8 Quick Fixes If Your Car Battery Won’t Hold A Charge

There are many different components to a vehicle that require regular maintenance to ensure the best safety and performance. However, there are some pieces that may last for some time, such as your car battery, meaning you don’t think about them much – until they become an issue. Without a functioning battery, your car can’t start and the electrical components of the vehicle – such as lights, audio, internal computers, and navigation – will malfunction or not work at all, so if you’re able to, we suggest keeping a spare battery on-hand in the event of an emergency. If your car battery won’t hold a charge, there could be one of several reasons causing the issue.

Possible Causes of a Drained Vehicle Battery

Different reasons could prevent car batteries from holding a charge for long, but the most common ones are as follows: 

Corroded Battery Connections

Electrolytes from the battery top can cause corrosion of the connections to the battery cables and prevent them from reaching a full charge, so the battery won’t hold a charge for long while driving along. Corroded battery cables show blue-white or green-tinged substances on your car’s battery terminals, cables, or posts. You can fix the problem by regular maintenance or taking it to a repair shop for cleaning and evaluation.  

Battery Not Recharging As You Drive

Your car’s battery recharges regularly while you drive, but if there’s any sort of connection or mechanical issue, that recharging isn’t taking place, resulting in a quickly draining car battery. The battery needs to be checked during routine maintenance to diagnose any sort of issue before it becomes a bigger problem, but if you’ve just had work done or just want to rule it out, inspect the terminals and tighten any noticeably loose connections. Leaving loose connections can cause excessive resistance build-up, affecting adequate battery recharge. Corrosion may also result in a lack of recharge, so if you notice any, be sure to remedy it right away. 

The Battery is Old or Past Expiration Date

Your car battery won’t hold a charge for long if it reaches the end of its service life. A battery will typically serve you for three to five years. An old battery is easy to identify visually when corrosion returns just a few months after cleaning. When this happens, you would need to take your vehicle in for a full-service car battery replacement.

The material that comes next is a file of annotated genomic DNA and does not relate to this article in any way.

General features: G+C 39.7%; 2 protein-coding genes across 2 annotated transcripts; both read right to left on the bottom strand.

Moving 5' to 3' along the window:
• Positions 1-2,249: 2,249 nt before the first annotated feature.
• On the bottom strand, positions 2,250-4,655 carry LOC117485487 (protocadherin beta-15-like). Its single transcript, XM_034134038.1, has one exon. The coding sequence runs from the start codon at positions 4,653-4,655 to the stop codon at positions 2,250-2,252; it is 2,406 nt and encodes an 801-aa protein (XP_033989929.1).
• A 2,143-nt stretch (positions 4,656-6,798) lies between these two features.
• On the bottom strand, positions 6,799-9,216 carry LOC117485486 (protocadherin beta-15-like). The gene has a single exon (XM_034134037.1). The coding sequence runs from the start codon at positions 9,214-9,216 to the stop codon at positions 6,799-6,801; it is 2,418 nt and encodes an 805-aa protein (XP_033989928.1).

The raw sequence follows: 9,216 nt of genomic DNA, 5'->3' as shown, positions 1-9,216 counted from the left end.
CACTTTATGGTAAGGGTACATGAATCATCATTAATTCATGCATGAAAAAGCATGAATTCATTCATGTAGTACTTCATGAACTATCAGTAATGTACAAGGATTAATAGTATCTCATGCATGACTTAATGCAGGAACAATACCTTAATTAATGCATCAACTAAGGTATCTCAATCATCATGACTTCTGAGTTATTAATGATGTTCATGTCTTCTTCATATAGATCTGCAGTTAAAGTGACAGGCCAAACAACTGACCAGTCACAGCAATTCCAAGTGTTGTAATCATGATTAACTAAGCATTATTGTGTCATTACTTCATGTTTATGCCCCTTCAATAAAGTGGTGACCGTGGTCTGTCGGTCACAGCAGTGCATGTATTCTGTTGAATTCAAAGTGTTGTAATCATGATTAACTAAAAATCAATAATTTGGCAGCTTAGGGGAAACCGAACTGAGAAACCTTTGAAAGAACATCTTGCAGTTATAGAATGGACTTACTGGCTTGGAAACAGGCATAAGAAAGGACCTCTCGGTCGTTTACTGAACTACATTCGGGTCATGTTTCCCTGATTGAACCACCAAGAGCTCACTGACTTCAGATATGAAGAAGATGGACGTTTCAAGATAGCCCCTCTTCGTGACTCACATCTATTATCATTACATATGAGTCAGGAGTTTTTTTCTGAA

Faulty Alternator

The alternator fails because of use or age. Premature failure may result from fluid leaking on the component. Indicators of a faulty alternator are the smell of burning rubber, whining or growling sounds, and battery warning lights. The best way to fix the alternator is to take your car to a repair shop for diagnosis and assessment because technicians will identify the specific part that has an issue.  

Parasitic Draw on Charge

Parasitic draw happens if your battery keeps draining out when the car is not running. Some faulty issues with the car could be drawing the charge even when the engine is off, or it could be as simple as an interior light that was left on for an extended period of time.

Overcharging, Undercharging, or Allowing Deep Discharge

Overcharging can cause overheating and breakdown of your car battery. It arises from charging too frequently or for long periods. 

When you do not charge the battery well, the lead plates in the battery begin to sulfate, reducing the surface area for the necessary chemical reaction. Lastly, a deep charge allows the battery to discharge completely before recharging. This can damage the battery and reduce power holding capacity. This issue is common among electrical car owners. 

Extreme Temperatures

Extreme temperatures result from hot or freezing weather. It evaporates the battery water and reduces its efficiency. For extreme coldness, the battery may not produce enough charge. Get an inspection for your car battery to determine if you will need to add water to get it running.  

Blown or Defective Fuse

An overloaded battery will blow a fuse because too much current flows through the circuit. Common indicators of a defective or blown fuse include some minor electrical problems like the interior backup lights not working correctly. Use your car manual to locate and fix the blown fuse or take it to your mechanic for assistance. 

Have Your Vehicle Battery and Electrical System Checked and Replaced at Telle Tire

Keep your car battery maintained and functioning to avoid breakdowns when driving or frustrations when trying to start the car. The professionals at Telle Tire handle more than just tires – we can test and diagnose your battery or electrical system issue and replace components professionally so you can rely on your vehicle again. Contact us today for any questions and assistance. 

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